Disc One
* "For Warrick"
* "The Happy Place"
* "Art Imitates Life"
* "Let It Bleed"

Disc Two
* "Leave Out All the Rest"
* "Say Uncles"
* "Woulda, Coulda, Shoulda"
* "Young Man with a Horn"

Disc Three
* "19 Down..."
* "One to Go"
* "The Grave Shift"
* "Disarmed and Dangerous"

Disc Four
* "Deep Fried and Minty Fresh"
* "Miscarriage of Justice"
* "Kill Me If You Can"
* "Turn, Turn, Turn"

Disc Five
* "No Way Out"
* "Mascara"
* "The Descent of Man"
* "A Space Oddity"

Disc Six
* "If I Had a Hammer"
* "The Gone Dead Train"
* "Hog Heaven"
* "All In"

The Evidence

As with all the previous seasons of CSI, these twenty-four episodes are made up of a funky mix of very compelling to only mildly interesting crimes that shine a pretty bright light on the dark side of humanity. Also, like the other season, this one is primarily compelling because of the changes in the interpersonal relationships: the crimes are fun, but the characters are what keep the show interesting. With that said, here's how the major character changes work out this season:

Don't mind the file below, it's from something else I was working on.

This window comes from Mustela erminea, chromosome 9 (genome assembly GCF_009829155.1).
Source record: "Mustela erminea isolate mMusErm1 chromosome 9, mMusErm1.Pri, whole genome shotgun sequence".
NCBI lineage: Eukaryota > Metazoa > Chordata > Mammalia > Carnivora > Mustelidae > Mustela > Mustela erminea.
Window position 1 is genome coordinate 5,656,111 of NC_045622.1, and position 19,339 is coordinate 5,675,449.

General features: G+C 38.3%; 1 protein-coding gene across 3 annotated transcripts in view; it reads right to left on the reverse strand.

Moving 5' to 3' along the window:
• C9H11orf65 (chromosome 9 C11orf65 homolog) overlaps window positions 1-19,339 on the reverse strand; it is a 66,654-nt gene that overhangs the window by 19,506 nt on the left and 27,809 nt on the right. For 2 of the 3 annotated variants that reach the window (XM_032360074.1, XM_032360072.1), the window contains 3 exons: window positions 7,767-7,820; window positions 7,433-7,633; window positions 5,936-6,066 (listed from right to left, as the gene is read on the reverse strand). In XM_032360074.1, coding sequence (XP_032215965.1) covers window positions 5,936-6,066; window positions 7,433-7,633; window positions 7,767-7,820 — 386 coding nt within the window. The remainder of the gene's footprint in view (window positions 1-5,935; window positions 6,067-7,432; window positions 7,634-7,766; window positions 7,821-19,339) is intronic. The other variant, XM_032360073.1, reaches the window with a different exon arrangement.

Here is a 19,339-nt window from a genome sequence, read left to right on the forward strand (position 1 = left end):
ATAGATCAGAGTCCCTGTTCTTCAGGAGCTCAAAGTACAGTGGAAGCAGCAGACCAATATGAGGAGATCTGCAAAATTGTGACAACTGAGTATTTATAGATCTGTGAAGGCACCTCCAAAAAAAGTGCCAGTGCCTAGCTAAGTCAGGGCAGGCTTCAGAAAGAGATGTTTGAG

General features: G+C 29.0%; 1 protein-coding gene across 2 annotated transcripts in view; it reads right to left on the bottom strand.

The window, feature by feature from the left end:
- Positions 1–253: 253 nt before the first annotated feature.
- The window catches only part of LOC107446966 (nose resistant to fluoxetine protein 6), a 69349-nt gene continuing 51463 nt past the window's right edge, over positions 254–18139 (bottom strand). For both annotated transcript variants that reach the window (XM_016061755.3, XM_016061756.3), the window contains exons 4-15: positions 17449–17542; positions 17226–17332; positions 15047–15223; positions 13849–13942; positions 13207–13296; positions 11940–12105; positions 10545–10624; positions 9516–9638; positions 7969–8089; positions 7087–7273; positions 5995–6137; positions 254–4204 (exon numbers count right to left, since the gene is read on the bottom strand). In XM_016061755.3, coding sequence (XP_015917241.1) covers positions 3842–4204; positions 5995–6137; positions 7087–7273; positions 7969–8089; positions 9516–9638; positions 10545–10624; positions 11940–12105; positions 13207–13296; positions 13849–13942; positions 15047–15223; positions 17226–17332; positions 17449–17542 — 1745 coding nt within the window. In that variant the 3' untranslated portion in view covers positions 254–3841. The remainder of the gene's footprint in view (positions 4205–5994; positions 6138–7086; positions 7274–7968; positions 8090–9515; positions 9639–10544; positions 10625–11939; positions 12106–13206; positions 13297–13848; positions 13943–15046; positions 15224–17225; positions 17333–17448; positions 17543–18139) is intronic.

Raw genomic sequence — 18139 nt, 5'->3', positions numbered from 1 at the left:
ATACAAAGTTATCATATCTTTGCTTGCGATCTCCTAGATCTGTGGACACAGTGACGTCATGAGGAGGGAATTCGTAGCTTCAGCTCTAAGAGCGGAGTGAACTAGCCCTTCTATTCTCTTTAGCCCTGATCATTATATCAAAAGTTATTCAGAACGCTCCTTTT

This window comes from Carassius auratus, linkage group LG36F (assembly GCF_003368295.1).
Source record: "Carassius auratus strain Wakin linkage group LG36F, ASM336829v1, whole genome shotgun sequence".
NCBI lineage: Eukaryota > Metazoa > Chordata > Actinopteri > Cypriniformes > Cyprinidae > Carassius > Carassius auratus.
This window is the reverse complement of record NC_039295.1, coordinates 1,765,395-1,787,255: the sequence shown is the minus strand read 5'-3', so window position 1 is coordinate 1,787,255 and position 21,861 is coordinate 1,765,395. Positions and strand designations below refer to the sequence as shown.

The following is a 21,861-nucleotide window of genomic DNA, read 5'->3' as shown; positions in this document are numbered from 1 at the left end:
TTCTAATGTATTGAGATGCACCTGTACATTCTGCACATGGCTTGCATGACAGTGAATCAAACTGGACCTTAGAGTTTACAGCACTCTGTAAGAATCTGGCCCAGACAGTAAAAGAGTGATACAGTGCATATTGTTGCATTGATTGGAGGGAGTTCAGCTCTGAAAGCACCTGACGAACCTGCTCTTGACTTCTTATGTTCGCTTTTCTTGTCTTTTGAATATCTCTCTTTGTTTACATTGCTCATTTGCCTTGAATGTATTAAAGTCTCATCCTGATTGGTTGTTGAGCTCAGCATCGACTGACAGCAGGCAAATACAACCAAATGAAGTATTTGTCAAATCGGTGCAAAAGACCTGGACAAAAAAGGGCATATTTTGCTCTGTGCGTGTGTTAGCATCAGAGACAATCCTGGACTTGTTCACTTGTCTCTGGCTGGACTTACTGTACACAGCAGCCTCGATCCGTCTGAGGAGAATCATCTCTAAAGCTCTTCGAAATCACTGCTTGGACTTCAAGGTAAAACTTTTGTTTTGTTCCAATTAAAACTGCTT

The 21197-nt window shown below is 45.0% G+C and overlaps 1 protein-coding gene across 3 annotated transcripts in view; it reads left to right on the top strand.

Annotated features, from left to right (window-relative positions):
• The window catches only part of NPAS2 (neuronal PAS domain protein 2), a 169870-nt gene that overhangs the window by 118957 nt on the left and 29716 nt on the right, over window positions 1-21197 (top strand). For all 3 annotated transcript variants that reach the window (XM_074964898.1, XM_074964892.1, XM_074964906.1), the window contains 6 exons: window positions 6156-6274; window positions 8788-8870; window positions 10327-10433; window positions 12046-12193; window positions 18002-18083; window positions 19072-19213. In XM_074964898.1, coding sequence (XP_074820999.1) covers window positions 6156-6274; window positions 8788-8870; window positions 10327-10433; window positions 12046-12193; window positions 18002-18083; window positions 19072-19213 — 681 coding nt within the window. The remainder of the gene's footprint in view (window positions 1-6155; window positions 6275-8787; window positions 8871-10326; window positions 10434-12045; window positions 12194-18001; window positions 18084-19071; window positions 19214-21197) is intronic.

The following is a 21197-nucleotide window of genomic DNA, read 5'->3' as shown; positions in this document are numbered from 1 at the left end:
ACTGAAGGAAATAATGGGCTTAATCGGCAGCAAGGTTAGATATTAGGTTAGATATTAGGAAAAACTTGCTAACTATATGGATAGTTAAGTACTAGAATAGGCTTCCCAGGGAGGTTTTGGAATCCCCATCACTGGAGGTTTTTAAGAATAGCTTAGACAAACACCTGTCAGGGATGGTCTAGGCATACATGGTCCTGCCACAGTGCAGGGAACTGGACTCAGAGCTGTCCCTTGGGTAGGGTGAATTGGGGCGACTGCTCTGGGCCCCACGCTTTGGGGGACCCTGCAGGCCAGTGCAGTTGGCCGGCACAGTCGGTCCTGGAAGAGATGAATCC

* Warrick's replacement. CSI Level 2 Riley Adams is brought on board in the third episode to fill out the team. Considering that we're talking about a very close-knit cast of characters the introduction of any new players is fraught with danger, but in this case it works very well. She's obviously being presented as a spunky foil/love interest for Greg, and she's written differently enough from Sara and Catherine that she doesn't need to suffer in comparison.

* Grissom's departure. For me, it's hard to imagine CSI without Grissom, and I'm still not sure the episodes without him refute me, but his departure makes sense and is handled with great care. The show hasn't been quiet in pointing out that Grissom would eventually outgrow running the department, and his relationship with Sara gives him the perfect reason to bow out. Personally, I still wish he was around, but I think his departure is handled better than either Warrick's or Sara's. Which brings us to...